You have many routes to successfully take control of low-back pain in pregnancy:
  • Do exercises that focus on stretching, like pelvic tilts.
  • Practice good posture by standing tall and straight, taking your shoulders down and back, and curling your buttocks under.
  • Make an effort not to stand for long periods of time. If you absolutely must do so, you can elevate one foot on a box or low step stool.
  • Place a small pillow behind your lower back while you are sitting.
  • Steer clear of high-heeled shoes! You should wear flat shoes with enough arch support instead.
  • Get extra support from maternity pants that have a wide elastic band that sits under the belly.
  • Use maternity belts, or girdles can be found in healthcare and maternity stores specifically for expecting women. You may also find that your insurance company covers such a purchase when prescribed by your healthcare provider, so check with them.
  • When sleeping, put a pillow between your legs and sleep on your side. Try to sleep on a good, firm mattress that supports your back.
  • Give a maternity pillow a try. These pillows are designed specifically for pregnant women to take some strain off the back.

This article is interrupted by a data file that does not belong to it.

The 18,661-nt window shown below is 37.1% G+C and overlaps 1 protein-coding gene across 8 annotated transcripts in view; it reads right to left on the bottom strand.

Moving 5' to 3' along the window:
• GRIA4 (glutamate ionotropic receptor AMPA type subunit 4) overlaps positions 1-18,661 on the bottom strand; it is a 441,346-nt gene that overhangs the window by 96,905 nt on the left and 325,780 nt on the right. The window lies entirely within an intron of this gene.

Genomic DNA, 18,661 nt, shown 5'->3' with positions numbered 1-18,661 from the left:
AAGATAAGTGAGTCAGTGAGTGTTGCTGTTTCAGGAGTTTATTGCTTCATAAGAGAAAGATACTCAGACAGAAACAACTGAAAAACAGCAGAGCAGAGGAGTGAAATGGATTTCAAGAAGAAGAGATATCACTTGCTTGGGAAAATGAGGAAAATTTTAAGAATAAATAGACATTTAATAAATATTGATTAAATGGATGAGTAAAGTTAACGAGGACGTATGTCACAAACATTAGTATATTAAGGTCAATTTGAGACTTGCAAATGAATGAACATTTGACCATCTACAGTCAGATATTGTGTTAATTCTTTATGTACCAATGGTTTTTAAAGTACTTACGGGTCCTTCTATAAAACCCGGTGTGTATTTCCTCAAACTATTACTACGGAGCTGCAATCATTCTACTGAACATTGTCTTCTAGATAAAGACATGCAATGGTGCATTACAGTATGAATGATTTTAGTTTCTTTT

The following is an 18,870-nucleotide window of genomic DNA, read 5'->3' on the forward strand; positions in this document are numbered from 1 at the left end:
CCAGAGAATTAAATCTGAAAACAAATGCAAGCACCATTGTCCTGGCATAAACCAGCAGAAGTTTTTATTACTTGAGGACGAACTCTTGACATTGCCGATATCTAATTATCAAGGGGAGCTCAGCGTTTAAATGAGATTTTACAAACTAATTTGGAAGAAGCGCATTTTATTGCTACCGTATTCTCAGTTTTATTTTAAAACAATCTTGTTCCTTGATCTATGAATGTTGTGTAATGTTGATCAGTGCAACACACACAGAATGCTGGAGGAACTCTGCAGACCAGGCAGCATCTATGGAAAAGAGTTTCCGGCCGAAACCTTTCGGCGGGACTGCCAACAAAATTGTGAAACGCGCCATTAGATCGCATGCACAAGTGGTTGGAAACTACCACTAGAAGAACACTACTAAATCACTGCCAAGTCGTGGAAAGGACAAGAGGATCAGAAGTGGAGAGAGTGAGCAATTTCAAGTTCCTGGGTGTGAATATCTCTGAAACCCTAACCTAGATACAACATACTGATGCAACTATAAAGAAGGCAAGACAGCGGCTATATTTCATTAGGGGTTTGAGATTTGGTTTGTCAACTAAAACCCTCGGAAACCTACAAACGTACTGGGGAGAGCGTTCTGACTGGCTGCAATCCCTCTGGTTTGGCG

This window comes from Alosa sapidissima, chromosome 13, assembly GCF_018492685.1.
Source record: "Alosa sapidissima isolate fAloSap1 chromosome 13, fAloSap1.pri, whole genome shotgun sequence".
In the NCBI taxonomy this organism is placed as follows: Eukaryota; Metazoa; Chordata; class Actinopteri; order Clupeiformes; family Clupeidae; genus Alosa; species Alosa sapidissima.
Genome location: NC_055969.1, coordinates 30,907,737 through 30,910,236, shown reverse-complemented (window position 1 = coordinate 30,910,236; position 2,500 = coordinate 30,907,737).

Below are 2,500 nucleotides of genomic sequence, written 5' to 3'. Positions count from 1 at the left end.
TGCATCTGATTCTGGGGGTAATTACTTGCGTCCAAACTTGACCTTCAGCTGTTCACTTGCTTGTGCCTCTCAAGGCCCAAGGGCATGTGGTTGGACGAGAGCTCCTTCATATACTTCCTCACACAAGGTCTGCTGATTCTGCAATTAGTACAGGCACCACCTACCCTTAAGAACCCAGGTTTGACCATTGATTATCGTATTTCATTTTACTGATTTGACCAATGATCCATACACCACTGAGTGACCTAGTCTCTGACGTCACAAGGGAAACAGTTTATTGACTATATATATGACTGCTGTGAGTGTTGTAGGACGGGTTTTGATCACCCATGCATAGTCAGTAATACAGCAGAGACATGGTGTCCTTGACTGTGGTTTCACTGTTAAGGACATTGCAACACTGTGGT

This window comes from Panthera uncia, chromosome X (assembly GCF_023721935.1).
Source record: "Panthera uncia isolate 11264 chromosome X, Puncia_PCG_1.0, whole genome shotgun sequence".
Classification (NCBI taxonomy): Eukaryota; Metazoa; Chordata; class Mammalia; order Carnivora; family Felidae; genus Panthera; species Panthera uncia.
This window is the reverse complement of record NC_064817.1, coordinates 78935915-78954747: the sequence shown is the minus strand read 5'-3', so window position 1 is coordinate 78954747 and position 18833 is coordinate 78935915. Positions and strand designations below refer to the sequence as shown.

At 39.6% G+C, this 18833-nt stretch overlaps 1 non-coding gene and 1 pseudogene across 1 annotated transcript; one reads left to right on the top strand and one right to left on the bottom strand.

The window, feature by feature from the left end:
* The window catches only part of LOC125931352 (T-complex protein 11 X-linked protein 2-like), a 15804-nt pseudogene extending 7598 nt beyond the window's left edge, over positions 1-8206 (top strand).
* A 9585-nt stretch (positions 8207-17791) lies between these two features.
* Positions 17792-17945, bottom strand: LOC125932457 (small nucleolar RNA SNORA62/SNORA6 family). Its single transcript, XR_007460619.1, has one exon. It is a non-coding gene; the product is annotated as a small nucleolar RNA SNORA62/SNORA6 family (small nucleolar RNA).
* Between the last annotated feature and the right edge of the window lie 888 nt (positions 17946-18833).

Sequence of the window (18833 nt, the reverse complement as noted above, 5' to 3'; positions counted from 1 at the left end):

• Remember the adage: lift with your legs and not with your back. Of course, try not to lift heavy things at all.
  • Instead of taking one large load, split up big carrying tasks into smaller parts.
  • Stay healthy and active — consult with your doctor and see if walking or swimming are a good idea for you.
  • See if you can find a trained pre-natal masseuse. You might discover that your partner or friend can provide adequate relief with gentle rubbing or kneading on the sore spots on your back.
  • Soothe your back with warm compresses by using a heating pad set to its most gentle point, taking a comfortably warm bath, or lowering yourself in the shower so that a stream of warm water makes contact with your lower back.
  • Check with your physician to see if chiropractic care is right for you. It is a safe and potentially beneficial option.
  • Look into acupuncture treatment — again, only after consulting your doctor.
  • Use pain relievers with acetaminophen, like Tylenol.

Regardless, there are no cure-alls for chronic back pain, whether you seek support at a chiropractic care clinic or not. Oftentimes, back pain is the result of discrete moments of strain or injury, and you may discover that it takes weeks to discern a change in your conditions, so you must remember to be patient.

Take care of yourself by being vigilant to the particular features and changes of your pregnancy — a good practice at any point in your life. This includes conditions that you might consider insignificant if you weren’t pregnant. First-time mothers, and perhaps even experienced women, will be shocked by the changes they experience. This is all perfectly natural. Just make sure to treat low-back pain like a real issue, and enjoy your time as an expectant mother!

(480) 347-0382